Ahleuchatistas’ music typically comes packaged with suffixes like “math” and “prog,” which depending on your disposition signal dazzling virtuosity or insufferable self-involvement, but the duo composed of Shane Parish and Ryan Oslance elide both dead-ends on Arrebato, their first album since 2012.
Inspired in part by the group’s travels through Spain and the greater Iberian Peninsula, Arrebato registers as globetrotting but not touristic, with skittish percussion and counterintuitive turnarounds that retain propulsion and the impression of seamlessness. Meanwhile, guitar and keys and considered post-production lend texture and tectonic might. Arrebato would contain some of the heaviest instrumental statements in recent memory if they weren’t undercut by such beautiful thickets of haze and melody. “Power With”, premiering here, typifies Arrebato’s rather elemental evocations, as does the album’s promotional video.
Ahleuchatistas originally formed in 2002 in Asheville, North Carolina. Named after a bit of Charlie Parker scat and the Zapatistas, they boast titles on a host of reputable left-field labels, including Cuneiform and John Zorn’s Tzadik. Arrebato is due from the formidable, upstart Chicago label International Anthem on October 30. Below, the band members reflect on their affinity for Spain, post-production, and the populist conceit of the song title “Power With”.
I understand Arrebato was inspired in part by traveling in Iberian Peninsula. Can you tell me more about the trip and how it bore on this music?
Over the years we have developed a close kinship with some DIY communities in Spain, and we feel very lucky when we can return and perform and visit with friends. Last year we were in the process of writing this new music while on tour there, performing and problem-solving the songs live and actually composing during our drives, using the composition app Notion. We both feel a strong attraction to this part of the world for various reasons: the sweeping vistas, the collectivist spirit, the story and principles of Don Quixote, Orwell’s writings about the Spanish civil war, Flamenco music, the guitar music of Tarrega and Sanz, the winding streets of Barcelona, the incredible people we have met. This epic nostalgia makes its way into our music, because our music is who we are.
Can you tell me about the drawbacks and advantages to breaking apart the recording process? Is there a fear of losing live feel, or just excitement about the possibilities of the studio?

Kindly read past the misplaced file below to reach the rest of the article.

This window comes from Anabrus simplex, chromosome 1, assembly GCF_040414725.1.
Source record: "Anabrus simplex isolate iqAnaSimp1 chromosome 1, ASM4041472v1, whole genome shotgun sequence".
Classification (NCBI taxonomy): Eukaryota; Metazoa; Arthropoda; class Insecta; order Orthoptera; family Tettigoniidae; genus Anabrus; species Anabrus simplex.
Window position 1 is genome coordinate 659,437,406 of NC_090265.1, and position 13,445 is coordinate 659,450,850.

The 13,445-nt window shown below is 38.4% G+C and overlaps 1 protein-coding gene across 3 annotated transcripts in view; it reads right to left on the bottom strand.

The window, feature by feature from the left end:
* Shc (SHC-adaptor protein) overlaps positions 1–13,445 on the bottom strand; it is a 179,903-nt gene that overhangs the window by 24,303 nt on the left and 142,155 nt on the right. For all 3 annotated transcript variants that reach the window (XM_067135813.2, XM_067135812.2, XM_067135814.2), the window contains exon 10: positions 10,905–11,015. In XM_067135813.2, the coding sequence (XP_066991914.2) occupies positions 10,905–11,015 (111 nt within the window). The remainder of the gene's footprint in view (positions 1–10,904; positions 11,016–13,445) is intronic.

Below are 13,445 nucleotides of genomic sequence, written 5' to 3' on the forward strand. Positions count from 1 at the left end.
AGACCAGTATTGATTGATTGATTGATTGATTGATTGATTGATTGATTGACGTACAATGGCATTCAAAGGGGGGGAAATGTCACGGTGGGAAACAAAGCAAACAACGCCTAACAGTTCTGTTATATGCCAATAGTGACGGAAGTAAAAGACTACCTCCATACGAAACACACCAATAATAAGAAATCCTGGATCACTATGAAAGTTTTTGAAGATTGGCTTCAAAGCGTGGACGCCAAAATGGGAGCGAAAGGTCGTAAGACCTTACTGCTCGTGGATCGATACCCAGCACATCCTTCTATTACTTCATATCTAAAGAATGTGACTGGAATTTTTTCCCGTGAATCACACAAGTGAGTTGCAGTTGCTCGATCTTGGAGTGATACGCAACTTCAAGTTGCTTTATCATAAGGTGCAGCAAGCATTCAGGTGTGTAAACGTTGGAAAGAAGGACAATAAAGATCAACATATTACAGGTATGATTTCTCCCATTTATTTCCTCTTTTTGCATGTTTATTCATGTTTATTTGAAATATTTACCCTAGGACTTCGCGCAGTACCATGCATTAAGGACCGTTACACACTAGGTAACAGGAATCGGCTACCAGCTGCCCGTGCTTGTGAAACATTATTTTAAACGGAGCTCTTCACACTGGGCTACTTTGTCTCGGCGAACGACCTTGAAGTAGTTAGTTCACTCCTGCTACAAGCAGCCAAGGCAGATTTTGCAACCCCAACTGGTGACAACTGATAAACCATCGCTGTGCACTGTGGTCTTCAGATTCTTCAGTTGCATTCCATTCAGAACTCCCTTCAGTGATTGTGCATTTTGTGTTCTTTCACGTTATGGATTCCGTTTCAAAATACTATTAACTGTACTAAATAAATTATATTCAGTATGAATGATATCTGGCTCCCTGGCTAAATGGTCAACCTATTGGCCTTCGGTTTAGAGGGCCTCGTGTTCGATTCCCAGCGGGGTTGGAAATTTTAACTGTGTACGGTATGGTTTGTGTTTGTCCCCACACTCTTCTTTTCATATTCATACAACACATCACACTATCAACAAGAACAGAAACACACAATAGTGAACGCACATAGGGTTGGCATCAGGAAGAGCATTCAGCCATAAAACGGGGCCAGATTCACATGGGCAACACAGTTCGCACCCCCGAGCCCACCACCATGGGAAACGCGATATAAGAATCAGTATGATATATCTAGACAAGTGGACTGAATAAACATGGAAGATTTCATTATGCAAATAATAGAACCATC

Once we have recordings of solid drum performances and the skeleton of the guitar parts down in the studio, we can then add the layers of melody and texture. It makes for a better production, rather than just recording all the loops live. Our producer on this record, David Allen, made it his mission to finally capture the intensity of our live show on a studio album. We are very grateful for his expertise and dedication to realizing this production. The fact that we could do all the post-production remotely, at home, made it possible to enter into an entirely new phase of composition with this collection of tunes. Sections that were loosely performed the same way at every show became much more elaborate and cohesive in the month-or-so-long post-production process on Arrebato. Once we finished tracking and began mixing, I had to go back and learn all the new parts I had written for the record. Then we rehearsed it with this much clearer map, so we could pull it off live. And now the music is evolving even more because of the new possibilities this presents to the live situation. We always maintain an improvisational element so the music is fresh and spontaneous, even if we follow the same map and play the same songs every night.
How do you see “Power With”, in the context of the album? Is there an idea underpinning the song, indicated at all by the title?
It is the percussive opener to side B, and it signals the album’s gradual shift into more abstract and fluid musical territory. The title is about creatively working together to better our lives and world, and shedding the rat race mentality of “power over” which has driven so many of the problems we face.